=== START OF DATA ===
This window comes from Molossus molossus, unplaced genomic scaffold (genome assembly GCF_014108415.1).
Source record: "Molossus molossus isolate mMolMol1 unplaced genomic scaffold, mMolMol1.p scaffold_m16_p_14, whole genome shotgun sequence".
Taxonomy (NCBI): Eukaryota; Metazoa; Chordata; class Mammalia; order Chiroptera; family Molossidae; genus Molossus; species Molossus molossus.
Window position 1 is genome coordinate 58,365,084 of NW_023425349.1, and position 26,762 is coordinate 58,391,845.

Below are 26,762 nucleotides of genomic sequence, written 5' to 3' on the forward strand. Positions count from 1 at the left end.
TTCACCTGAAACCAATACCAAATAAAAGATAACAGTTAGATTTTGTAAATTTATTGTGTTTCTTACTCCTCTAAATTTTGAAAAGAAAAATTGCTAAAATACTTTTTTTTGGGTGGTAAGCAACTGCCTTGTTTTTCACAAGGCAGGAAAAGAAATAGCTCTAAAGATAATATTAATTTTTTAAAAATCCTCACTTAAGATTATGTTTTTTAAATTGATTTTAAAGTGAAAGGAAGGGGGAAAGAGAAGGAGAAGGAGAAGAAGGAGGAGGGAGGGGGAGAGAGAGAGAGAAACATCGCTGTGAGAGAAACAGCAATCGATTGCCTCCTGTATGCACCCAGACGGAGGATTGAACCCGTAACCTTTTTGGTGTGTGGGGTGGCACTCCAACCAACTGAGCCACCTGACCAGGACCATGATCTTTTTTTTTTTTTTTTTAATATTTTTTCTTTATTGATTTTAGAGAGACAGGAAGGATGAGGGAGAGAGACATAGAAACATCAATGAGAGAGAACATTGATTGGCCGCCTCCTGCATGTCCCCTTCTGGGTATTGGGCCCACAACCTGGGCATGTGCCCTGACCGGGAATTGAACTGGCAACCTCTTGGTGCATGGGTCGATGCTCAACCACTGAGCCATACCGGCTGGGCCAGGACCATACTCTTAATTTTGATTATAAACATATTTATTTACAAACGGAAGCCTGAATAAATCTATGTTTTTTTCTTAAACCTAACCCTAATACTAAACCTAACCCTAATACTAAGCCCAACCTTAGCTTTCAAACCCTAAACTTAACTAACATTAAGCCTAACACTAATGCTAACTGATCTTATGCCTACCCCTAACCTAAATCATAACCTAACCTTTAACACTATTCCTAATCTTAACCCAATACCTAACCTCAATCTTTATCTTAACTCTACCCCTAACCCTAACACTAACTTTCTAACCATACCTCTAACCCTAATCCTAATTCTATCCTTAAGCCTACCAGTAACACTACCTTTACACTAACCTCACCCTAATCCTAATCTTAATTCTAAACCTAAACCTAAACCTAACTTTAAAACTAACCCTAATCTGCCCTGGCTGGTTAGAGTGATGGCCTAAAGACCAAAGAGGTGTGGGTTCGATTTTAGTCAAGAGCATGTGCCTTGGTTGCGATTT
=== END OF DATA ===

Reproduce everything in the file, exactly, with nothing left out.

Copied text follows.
This window comes from Molossus molossus, unplaced genomic scaffold (genome assembly GCF_014108415.1).
Source record: "Molossus molossus isolate mMolMol1 unplaced genomic scaffold, mMolMol1.p scaffold_m16_p_14, whole genome shotgun sequence".
Taxonomy (NCBI): Eukaryota; Metazoa; Chordata; class Mammalia; order Chiroptera; family Molossidae; genus Molossus; species Molossus molossus.
Window position 1 is genome coordinate 58,365,084 of NW_023425349.1, and position 26,762 is coordinate 58,391,845.

Below are 26,762 nucleotides of genomic sequence, written 5' to 3' on the forward strand. Positions count from 1 at the left end.
TTCACCTGAAACCAATACCAAATAAAAGATAACAGTTAGATTTTGTAAATTTATTGTGTTTCTTACTCCTCTAAATTTTGAAAAGAAAAATTGCTAAAATACTTTTTTTTGGGTGGTAAGCAACTGCCTTGTTTTTCACAAGGCAGGAAAAGAAATAGCTCTAAAGATAATATTAATTTTTTAAAAATCCTCACTTAAGATTATGTTTTTTAAATTGATTTTAAAGTGAAAGGAAGGGGGAAAGAGAAGGAGAAGGAGAAGAAGGAGGAGGGAGGGGGAGAGAGAGAGAGAAACATCGCTGTGAGAGAAACAGCAATCGATTGCCTCCTGTATGCACCCAGACGGAGGATTGAACCCGTAACCTTTTTGGTGTGTGGGGTGGCACTCCAACCAACTGAGCCACCTGACCAGGACCATGATCTTTTTTTTTTTTTTTTTAATATTTTTTCTTTATTGATTTTAGAGAGACAGGAAGGATGAGGGAGAGAGACATAGAAACATCAATGAGAGAGAACATTGATTGGCCGCCTCCTGCATGTCCCCTTCTGGGTATTGGGCCCACAACCTGGGCATGTGCCCTGACCGGGAATTGAACTGGCAACCTCTTGGTGCATGGGTCGATGCTCAACCACTGAGCCATACCGGCTGGGCCAGGACCATACTCTTAATTTTGATTATAAACATATTTATTTACAAACGGAAGCCTGAATAAATCTATGTTTTTTTCTTAAACCTAACCCTAATACTAAACCTAACCCTAATACTAAGCCCAACCTTAGCTTTCAAACCCTAAACTTAACTAACATTAAGCCTAACACTAATGCTAACTGATCTTATGCCTACCCCTAACCTAAATCATAACCTAACCTTTAACACTATTCCTAATCTTAACCCAATACCTAACCTCAATCTTTATCTTAACTCTACCCCTAACCCTAACACTAACTTTCTAACCATACCTCTAACCCTAATCCTAATTCTATCCTTAAGCCTACCAGTAACACTACCTTTACACTAACCTCACCCTAATCCTAATCTTAATTCTAAACCTAAACCTAAACCTAACTTTAAAACTAACCCTAATCTGCCCTGGCTGGTTAGAGTGATGGCCTAAAGACCAAAGAGGTGTGGGTTCGATTTTAGTCAAGAGCATGTGCCTTGGTTGCGATTT